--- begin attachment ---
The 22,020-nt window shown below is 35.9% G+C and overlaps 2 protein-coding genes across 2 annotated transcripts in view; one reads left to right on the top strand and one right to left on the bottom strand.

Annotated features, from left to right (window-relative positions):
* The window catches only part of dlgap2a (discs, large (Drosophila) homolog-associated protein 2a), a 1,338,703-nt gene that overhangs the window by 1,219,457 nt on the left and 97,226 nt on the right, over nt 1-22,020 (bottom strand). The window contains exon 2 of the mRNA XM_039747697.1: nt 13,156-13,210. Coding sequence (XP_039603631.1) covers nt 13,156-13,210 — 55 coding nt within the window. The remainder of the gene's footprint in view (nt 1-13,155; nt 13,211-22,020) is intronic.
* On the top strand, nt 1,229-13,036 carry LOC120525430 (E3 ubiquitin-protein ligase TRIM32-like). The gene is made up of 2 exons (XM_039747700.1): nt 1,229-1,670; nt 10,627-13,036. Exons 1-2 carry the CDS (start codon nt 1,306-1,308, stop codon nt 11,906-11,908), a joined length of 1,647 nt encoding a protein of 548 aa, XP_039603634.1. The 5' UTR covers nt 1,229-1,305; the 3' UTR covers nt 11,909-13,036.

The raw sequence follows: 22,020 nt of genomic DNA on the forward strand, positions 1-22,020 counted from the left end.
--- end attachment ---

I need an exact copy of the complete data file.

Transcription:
The 22,020-nt window shown below is 35.9% G+C and overlaps 2 protein-coding genes across 2 annotated transcripts in view; one reads left to right on the top strand and one right to left on the bottom strand.

Annotated features, from left to right (window-relative positions):
* The window catches only part of dlgap2a (discs, large (Drosophila) homolog-associated protein 2a), a 1,338,703-nt gene that overhangs the window by 1,219,457 nt on the left and 97,226 nt on the right, over nt 1-22,020 (bottom strand). The window contains exon 2 of the mRNA XM_039747697.1: nt 13,156-13,210. Coding sequence (XP_039603631.1) covers nt 13,156-13,210 — 55 coding nt within the window. The remainder of the gene's footprint in view (nt 1-13,155; nt 13,211-22,020) is intronic.
* On the top strand, nt 1,229-13,036 carry LOC120525430 (E3 ubiquitin-protein ligase TRIM32-like). The gene is made up of 2 exons (XM_039747700.1): nt 1,229-1,670; nt 10,627-13,036. Exons 1-2 carry the CDS (start codon nt 1,306-1,308, stop codon nt 11,906-11,908), a joined length of 1,647 nt encoding a protein of 548 aa, XP_039603634.1. The 5' UTR covers nt 1,229-1,305; the 3' UTR covers nt 11,909-13,036.

The raw sequence follows: 22,020 nt of genomic DNA on the forward strand, positions 1-22,020 counted from the left end.